Local abattoirs campaign: ‘Gove appears to be listening’

The Campaign for Local Abattoirs has welcomed the comments by Michael Gove on the future of small abattoirs.

The Secretary for Environment, Food and Rural Affairs said on Wednesday (March 27) that his department (Defra) was looking into the possibility of intervention for keeping smaller abattoirs open and operating.

“This is a very positive indication that the secretary of state has been listening to our concerns, and we hope the Government will see this through before more small abattoirs have to close,” said Richard Young, policy director at the Sustainable Food Trust (SFT), one of the groups that co-founded the campaign.

Every time another small abattoir is forced out of business, it has major impacts for the farmers who used that abattoir.

“Many farmers, especially those in environmental stewardship and agri-environment schemes, depend on being able to market the meat from their animals locally, and for them the availability of a local abattoir is essential,” continued Young.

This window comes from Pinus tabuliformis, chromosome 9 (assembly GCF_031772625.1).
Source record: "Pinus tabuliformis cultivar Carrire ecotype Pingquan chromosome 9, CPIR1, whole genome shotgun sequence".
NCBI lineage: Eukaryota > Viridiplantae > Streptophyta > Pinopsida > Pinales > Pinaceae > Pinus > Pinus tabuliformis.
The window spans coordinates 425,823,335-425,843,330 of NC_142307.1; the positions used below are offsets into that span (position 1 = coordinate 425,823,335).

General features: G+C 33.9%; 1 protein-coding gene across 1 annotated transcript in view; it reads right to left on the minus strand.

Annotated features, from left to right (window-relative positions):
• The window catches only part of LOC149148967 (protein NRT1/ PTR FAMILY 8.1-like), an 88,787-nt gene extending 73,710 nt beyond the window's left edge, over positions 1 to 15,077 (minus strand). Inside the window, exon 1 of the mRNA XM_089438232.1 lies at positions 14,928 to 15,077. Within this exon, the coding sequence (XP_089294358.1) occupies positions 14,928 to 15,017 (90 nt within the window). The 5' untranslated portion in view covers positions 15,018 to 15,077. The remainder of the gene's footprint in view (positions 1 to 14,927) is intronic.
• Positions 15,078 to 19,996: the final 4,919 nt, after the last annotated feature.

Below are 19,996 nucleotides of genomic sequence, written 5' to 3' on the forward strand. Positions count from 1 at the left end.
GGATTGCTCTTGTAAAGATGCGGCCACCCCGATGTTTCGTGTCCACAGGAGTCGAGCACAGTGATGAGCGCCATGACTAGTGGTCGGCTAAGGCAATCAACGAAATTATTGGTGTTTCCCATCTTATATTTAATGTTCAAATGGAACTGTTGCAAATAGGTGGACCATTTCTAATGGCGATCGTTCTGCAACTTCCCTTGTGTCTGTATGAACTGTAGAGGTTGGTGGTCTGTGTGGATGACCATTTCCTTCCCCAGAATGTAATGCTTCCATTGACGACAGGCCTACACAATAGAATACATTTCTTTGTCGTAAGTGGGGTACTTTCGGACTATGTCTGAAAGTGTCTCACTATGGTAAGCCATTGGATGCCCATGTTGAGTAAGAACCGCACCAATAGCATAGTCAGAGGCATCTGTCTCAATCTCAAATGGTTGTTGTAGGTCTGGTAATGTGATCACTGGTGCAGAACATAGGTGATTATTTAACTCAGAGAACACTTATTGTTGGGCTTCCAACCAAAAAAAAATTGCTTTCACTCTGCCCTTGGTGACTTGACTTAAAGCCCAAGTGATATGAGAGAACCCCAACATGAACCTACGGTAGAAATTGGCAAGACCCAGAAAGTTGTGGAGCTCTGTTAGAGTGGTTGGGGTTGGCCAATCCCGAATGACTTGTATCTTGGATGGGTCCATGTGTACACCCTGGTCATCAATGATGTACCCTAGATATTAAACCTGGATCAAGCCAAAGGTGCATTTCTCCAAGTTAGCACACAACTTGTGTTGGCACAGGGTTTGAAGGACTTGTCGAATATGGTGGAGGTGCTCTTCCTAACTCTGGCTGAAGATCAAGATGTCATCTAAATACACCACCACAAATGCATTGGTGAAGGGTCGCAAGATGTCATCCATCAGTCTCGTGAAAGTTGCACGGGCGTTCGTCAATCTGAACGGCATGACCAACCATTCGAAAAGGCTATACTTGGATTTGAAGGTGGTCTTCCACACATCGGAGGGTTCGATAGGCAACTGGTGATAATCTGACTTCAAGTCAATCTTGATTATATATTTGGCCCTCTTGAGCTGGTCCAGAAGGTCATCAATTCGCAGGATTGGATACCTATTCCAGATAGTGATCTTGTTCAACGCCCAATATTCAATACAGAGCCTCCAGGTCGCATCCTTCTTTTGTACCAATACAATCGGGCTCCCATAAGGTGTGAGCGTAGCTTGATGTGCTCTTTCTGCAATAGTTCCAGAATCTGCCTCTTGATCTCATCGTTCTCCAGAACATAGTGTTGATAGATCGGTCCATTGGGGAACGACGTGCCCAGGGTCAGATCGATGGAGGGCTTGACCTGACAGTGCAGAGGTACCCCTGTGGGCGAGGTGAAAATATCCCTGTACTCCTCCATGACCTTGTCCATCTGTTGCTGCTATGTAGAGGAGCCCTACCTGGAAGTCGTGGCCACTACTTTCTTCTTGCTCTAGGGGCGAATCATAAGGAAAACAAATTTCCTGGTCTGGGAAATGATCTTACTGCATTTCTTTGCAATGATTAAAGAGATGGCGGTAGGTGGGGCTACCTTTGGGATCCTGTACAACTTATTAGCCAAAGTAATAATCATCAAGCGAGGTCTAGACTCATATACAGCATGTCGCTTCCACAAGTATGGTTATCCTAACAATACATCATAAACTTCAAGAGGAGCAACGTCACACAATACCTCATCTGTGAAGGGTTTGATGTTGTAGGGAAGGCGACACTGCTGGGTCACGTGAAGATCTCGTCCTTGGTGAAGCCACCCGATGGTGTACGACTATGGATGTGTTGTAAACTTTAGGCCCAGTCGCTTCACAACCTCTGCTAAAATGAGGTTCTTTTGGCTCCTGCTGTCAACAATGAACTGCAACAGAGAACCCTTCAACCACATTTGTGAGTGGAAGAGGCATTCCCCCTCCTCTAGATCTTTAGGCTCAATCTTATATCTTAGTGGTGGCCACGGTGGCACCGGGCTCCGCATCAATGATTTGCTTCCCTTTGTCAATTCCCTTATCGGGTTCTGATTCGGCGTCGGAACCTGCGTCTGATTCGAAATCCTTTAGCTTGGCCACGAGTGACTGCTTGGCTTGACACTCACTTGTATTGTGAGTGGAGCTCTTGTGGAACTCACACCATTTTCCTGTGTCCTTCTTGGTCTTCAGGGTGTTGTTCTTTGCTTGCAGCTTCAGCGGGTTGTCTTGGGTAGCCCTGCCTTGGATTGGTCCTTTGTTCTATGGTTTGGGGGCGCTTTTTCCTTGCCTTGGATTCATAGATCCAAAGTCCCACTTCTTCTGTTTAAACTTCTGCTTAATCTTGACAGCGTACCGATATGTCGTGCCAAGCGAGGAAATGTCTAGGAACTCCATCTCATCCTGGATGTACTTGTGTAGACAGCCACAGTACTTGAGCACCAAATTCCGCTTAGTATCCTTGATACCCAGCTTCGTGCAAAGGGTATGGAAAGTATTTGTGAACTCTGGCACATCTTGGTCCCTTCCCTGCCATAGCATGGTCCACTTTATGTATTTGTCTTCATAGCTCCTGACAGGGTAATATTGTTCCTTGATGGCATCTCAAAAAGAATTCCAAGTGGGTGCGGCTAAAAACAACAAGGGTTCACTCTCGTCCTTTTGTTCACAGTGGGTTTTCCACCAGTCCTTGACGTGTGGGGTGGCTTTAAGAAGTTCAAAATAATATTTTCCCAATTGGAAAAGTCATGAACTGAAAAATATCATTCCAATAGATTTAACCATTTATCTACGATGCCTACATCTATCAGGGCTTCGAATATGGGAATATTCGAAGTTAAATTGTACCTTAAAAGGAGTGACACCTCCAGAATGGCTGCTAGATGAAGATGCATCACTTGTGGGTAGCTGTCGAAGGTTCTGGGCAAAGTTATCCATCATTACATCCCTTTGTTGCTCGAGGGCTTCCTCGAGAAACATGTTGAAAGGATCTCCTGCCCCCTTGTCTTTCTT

He argued that, where live animals and meat have to travel further for processing, it becomes uneconomical for some farmers to continue marketing their meat, which threatens the viability of the farm.

Speaking to the select committee on environment, food and rural affairs, secretary Gove said: “A number of people have made a strong and articulate case for the survival of smaller abattoirs, and one of the things we are looking at is whether or not there should be direct intervention in order to help smaller abattoirs survive.”

Meanwhile, National Craft Butchers (NCB), the other group that co-founded the campaign, also welcomed the secretary’s comments.

“We have seen seven small abattoirs close within the last year, and more closures will follow if help is not forthcoming,” said John Mettrick, president of the NCB.

“There are now less than 100 small abattoirs left in England and Wales, eight in Scotland and none in Northern Ireland, and in the current climate it is very difficult for them to make ends meet,” he argued.